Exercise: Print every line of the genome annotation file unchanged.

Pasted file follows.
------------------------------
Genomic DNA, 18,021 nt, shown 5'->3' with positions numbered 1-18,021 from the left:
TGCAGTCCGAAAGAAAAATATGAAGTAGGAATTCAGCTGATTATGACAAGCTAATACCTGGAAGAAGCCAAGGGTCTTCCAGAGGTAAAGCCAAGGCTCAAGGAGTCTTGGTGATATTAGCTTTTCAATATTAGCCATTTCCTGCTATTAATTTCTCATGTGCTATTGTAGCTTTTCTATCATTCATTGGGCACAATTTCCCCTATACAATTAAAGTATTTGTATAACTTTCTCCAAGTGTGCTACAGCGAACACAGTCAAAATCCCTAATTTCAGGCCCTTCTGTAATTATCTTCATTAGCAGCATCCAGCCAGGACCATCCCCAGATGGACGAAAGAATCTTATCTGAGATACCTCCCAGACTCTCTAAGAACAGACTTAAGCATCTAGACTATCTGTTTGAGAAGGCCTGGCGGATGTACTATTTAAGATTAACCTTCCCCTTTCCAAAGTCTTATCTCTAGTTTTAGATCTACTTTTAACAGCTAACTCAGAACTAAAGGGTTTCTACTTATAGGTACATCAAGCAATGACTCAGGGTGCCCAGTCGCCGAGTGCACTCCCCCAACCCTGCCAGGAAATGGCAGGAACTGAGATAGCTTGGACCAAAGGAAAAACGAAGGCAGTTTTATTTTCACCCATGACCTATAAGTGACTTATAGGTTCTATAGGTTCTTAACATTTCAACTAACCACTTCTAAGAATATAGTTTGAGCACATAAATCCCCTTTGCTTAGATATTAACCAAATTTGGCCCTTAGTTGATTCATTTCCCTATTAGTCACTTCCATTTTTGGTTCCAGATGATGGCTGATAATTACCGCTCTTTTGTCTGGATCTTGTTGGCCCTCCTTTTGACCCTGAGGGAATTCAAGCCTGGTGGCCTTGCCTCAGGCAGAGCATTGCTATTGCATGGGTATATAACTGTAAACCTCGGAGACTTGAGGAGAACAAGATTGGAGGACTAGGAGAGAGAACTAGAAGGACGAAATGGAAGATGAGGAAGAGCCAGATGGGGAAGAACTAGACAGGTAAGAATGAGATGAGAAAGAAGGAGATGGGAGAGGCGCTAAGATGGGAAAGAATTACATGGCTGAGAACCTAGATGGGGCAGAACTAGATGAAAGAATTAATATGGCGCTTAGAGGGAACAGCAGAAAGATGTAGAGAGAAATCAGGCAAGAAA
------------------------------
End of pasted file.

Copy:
Genomic DNA, 18,021 nt, shown 5'->3' with positions numbered 1-18,021 from the left:
TGCAGTCCGAAAGAAAAATATGAAGTAGGAATTCAGCTGATTATGACAAGCTAATACCTGGAAGAAGCCAAGGGTCTTCCAGAGGTAAAGCCAAGGCTCAAGGAGTCTTGGTGATATTAGCTTTTCAATATTAGCCATTTCCTGCTATTAATTTCTCATGTGCTATTGTAGCTTTTCTATCATTCATTGGGCACAATTTCCCCTATACAATTAAAGTATTTGTATAACTTTCTCCAAGTGTGCTACAGCGAACACAGTCAAAATCCCTAATTTCAGGCCCTTCTGTAATTATCTTCATTAGCAGCATCCAGCCAGGACCATCCCCAGATGGACGAAAGAATCTTATCTGAGATACCTCCCAGACTCTCTAAGAACAGACTTAAGCATCTAGACTATCTGTTTGAGAAGGCCTGGCGGATGTACTATTTAAGATTAACCTTCCCCTTTCCAAAGTCTTATCTCTAGTTTTAGATCTACTTTTAACAGCTAACTCAGAACTAAAGGGTTTCTACTTATAGGTACATCAAGCAATGACTCAGGGTGCCCAGTCGCCGAGTGCACTCCCCCAACCCTGCCAGGAAATGGCAGGAACTGAGATAGCTTGGACCAAAGGAAAAACGAAGGCAGTTTTATTTTCACCCATGACCTATAAGTGACTTATAGGTTCTATAGGTTCTTAACATTTCAACTAACCACTTCTAAGAATATAGTTTGAGCACATAAATCCCCTTTGCTTAGATATTAACCAAATTTGGCCCTTAGTTGATTCATTTCCCTATTAGTCACTTCCATTTTTGGTTCCAGATGATGGCTGATAATTACCGCTCTTTTGTCTGGATCTTGTTGGCCCTCCTTTTGACCCTGAGGGAATTCAAGCCTGGTGGCCTTGCCTCAGGCAGAGCATTGCTATTGCATGGGTATATAACTGTAAACCTCGGAGACTTGAGGAGAACAAGATTGGAGGACTAGGAGAGAGAACTAGAAGGACGAAATGGAAGATGAGGAAGAGCCAGATGGGGAAGAACTAGACAGGTAAGAATGAGATGAGAAAGAAGGAGATGGGAGAGGCGCTAAGATGGGAAAGAATTACATGGCTGAGAACCTAGATGGGGCAGAACTAGATGAAAGAATTAATATGGCGCTTAGAGGGAACAGCAGAAAGATGTAGAGAGAAATCAGGCAAGAAA